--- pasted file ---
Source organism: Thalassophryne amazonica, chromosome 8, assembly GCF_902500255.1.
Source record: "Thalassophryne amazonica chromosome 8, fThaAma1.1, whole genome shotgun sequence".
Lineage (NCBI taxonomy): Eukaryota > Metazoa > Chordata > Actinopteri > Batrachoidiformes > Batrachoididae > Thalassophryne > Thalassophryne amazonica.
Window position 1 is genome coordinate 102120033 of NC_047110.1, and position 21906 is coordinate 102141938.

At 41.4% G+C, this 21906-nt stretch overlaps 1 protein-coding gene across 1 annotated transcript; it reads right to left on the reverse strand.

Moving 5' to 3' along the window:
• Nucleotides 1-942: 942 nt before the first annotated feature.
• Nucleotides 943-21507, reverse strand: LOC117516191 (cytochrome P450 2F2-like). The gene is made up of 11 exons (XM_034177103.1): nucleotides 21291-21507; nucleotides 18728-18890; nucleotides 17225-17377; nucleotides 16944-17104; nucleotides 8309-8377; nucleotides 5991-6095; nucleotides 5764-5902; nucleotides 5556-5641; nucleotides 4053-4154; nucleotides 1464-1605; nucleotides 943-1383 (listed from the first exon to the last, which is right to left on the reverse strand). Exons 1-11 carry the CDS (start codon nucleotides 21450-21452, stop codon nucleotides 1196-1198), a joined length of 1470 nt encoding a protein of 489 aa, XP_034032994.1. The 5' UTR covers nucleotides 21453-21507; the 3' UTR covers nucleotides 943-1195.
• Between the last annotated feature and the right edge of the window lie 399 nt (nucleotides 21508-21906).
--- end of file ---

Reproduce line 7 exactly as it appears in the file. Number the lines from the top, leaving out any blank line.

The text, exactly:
• Nucleotides 1-942: 942 nt before the first annotated feature.